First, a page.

- Technical contacts and software support
- License file generation
- Virtual campus subscription
Our main way of formulating methods and policies for each of these issues is through discussion at ad-hoc meetings of the University of Washington Consortium for Geographic Information Science (UWCGIS), or through e-mail correspondence among the core group of the UWCGIS members.
Software distribution is one of the largest parts of administering the site license. Apart from basic logistics, we have to consider issues of legality and ethical propriety. The site license allows included Esri software to be installed on all computers owned by public higher education institutions of Washington state. However, a few stipulations exist, most notably, that software cannot be used either to generate profit or for projects that directly compete with for-profit companies. Both ArcView 3.2 and 8.1 for Windows are unkeyed software, which can be installed on any machine without central licensing service, so we attempt to keep tight control on how the media for these 2 applications are distributed.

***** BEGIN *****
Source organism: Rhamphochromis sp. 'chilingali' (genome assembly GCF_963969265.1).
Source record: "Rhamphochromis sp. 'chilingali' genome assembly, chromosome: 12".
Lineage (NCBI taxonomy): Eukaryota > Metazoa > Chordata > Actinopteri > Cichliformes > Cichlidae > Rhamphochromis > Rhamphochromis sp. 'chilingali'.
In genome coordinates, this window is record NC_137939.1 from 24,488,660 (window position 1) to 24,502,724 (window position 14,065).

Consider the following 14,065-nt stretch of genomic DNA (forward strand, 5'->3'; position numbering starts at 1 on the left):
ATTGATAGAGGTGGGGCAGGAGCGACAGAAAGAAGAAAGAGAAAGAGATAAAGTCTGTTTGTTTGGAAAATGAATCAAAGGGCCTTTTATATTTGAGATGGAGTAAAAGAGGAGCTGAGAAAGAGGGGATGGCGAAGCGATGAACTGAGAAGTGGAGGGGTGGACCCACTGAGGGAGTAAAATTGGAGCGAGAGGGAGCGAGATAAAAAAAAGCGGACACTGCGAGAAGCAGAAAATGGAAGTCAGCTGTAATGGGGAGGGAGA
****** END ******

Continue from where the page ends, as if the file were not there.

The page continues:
Points of Contact for software distribution
The main method of software distribution is through main points of contact in units strongly involved in GIS education and research. A staff person in each unit is identified as being the "point of contact" for software distribution within that unit. Typically this staff person works in the capacity of network or system administrator, instructor, or other GIS support staff. When users request software installation, the contact person either personally installs the software or distributes a backup copy of the installation media to the user. After the software is installed, the media is returned to the contact person. This way, we are able to exercise some control over how unkeyed media are distributed.